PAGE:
Urns have been used decoratively since the dawn of time, but has yours weathered one too many storms? Learn how to restore a garden urn to get it looking its best once more


If your garden urn has suffered one too many storms and is looking a little worse for wear, find out how to restore a garden urn. Urns have been used decoratively since practically the dawn of time, and the variety in design is infinite. But we know how to restore a garden urn, no matter what style of design or scale of restoration required.

Restoring a garden urn will require help from the professionals. But we have plenty of make do and mend tips. Learn how to recover a riding hat to get another season’s wear out of your headgear. Or if you want to duplicate a historical heirloom rather than restore, then learn how to copy a painting. The easiest way to ensure every member of the family gets to full enjoy the painting. Or if it is items in the house that look rather worse for wear rather than the garden, then learn how best to clean chintz curtains. Vital knowledge to keep them looking their best.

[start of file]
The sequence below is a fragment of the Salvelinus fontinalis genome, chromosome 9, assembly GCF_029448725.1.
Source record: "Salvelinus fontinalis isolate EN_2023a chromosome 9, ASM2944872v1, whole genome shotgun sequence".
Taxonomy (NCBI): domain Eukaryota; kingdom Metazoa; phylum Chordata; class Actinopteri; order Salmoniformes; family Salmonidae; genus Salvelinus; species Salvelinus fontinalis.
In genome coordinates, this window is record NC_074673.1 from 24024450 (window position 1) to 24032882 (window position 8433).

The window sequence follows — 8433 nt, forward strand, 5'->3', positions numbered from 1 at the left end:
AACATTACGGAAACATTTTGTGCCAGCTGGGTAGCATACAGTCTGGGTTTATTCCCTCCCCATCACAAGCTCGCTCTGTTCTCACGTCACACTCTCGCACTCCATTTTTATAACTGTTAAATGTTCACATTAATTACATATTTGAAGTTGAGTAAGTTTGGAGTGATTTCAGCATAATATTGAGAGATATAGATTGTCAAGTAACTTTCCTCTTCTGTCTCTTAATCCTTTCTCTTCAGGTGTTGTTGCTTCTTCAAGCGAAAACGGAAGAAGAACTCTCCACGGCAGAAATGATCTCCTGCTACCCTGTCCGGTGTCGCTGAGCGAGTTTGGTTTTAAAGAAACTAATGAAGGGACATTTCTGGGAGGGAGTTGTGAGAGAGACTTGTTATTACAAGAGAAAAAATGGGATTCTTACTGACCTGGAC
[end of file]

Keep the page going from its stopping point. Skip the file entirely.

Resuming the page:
I hope you will be able to advise me as I have a lead garden urn I wish to restore. It is 19in high, 15in in diameter, and I believe it to be Victorian.
BJ, Bedfordshire

The nearest lead foundry to you is probably The Bulbeck Foundry at Burwell in Cambridgeshire. The most sensible course would be for you to bring the item to the foundry for a thorough examination. The quality of the lead needs to be checked and whether there are any cracks that would cause disintegration when introduced to heat. If that were the case, the lead would be taken back to the solid lead and built back up from there. It is therefore difficult to give an idea of cost until the piece has been seen. If you prefer, you may send detailed photographs in the first instance. For further information call 01638 743153.